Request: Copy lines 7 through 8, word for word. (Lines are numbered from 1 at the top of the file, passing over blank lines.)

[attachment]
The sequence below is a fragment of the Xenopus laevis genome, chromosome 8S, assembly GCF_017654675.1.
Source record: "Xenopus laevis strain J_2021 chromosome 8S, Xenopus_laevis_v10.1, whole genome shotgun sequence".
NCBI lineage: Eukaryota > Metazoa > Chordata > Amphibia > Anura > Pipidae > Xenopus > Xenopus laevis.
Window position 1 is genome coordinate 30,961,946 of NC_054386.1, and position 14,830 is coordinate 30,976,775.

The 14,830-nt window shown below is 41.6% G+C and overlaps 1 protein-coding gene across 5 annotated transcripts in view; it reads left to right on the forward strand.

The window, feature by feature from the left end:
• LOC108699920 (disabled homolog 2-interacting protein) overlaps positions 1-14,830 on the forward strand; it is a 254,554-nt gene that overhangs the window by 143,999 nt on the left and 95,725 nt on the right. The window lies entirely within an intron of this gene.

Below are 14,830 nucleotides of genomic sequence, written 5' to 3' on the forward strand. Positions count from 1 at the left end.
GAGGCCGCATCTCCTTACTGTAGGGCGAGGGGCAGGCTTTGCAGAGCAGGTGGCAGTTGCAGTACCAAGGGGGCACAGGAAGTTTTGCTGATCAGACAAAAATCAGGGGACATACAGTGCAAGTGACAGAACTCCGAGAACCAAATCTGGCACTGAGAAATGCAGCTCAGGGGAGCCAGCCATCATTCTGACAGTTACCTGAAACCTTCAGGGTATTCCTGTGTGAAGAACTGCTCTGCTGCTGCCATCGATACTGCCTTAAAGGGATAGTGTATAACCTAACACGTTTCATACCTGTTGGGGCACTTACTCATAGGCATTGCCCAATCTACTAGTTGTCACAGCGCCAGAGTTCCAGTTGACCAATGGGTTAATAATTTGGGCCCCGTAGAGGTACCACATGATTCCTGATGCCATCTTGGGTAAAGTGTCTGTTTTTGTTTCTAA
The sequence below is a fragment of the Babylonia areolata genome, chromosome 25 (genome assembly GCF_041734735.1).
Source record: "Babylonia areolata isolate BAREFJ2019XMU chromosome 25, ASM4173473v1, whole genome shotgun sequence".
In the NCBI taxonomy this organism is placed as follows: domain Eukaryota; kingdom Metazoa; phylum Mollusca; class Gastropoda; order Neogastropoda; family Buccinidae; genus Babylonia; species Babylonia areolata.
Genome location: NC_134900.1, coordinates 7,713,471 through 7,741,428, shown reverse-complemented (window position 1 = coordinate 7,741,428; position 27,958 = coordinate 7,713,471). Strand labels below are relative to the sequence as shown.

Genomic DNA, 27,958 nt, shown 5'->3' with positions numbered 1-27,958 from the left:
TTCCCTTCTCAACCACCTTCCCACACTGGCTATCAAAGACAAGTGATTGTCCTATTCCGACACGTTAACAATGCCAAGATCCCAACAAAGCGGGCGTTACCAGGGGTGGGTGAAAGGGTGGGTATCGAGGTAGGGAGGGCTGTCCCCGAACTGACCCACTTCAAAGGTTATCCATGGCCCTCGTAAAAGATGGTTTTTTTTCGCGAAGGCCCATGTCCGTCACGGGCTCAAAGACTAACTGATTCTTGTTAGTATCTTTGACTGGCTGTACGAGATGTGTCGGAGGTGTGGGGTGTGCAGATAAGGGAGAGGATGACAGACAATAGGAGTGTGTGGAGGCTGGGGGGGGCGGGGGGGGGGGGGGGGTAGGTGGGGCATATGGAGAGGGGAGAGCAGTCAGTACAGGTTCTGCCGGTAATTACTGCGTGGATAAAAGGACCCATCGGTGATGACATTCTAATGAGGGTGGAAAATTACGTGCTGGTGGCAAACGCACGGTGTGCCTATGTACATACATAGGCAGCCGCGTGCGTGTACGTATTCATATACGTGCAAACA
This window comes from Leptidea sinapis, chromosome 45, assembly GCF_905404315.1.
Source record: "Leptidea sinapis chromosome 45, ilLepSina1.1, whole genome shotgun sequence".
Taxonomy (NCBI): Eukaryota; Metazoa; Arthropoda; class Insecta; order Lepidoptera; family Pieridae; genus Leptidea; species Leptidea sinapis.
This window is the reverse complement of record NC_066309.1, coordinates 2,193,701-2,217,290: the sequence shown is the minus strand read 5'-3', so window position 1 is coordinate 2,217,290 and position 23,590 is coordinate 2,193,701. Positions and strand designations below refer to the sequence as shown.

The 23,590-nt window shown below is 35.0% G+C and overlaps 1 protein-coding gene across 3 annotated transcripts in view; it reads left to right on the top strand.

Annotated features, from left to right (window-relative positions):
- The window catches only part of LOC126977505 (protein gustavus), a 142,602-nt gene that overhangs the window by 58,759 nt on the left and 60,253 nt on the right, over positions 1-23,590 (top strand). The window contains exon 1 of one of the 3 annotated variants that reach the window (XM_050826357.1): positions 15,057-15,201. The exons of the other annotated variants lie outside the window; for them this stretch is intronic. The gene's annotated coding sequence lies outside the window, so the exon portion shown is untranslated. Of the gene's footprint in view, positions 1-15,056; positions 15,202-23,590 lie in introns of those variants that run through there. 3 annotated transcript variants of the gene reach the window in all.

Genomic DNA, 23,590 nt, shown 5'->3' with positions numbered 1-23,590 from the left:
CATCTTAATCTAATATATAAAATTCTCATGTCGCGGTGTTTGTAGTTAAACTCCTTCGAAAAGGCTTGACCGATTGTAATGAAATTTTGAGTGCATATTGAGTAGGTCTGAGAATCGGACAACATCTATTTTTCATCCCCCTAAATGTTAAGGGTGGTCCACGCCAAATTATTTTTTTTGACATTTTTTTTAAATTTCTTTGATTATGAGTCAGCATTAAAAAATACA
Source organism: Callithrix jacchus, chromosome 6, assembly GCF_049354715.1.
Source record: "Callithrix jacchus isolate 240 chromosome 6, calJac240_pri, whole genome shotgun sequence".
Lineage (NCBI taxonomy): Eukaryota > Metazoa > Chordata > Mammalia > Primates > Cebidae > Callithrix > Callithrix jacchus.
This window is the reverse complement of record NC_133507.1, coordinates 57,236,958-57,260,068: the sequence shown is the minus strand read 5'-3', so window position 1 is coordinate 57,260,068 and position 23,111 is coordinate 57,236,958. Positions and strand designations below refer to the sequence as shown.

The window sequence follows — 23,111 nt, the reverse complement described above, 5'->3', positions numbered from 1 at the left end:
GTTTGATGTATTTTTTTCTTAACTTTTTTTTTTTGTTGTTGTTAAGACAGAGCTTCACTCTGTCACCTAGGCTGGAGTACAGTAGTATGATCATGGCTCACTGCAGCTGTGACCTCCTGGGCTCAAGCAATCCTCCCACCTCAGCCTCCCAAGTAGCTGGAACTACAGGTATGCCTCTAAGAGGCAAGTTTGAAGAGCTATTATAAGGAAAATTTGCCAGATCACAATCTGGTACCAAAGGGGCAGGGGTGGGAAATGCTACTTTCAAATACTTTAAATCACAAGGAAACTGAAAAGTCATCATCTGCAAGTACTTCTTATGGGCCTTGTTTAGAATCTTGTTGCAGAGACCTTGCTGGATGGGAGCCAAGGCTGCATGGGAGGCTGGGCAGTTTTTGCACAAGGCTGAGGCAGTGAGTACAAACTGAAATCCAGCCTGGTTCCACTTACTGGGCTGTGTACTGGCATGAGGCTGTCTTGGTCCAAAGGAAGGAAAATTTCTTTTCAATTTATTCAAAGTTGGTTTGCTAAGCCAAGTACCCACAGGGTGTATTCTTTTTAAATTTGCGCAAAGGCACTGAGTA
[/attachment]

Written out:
• LOC108699920 (disabled homolog 2-interacting protein) overlaps positions 1-14,830 on the forward strand; it is a 254,554-nt gene that overhangs the window by 143,999 nt on the left and 95,725 nt on the right. The window lies entirely within an intron of this gene.

Below are 14,830 nucleotides of genomic sequence, written 5' to 3' on the forward strand. Positions count from 1 at the left end.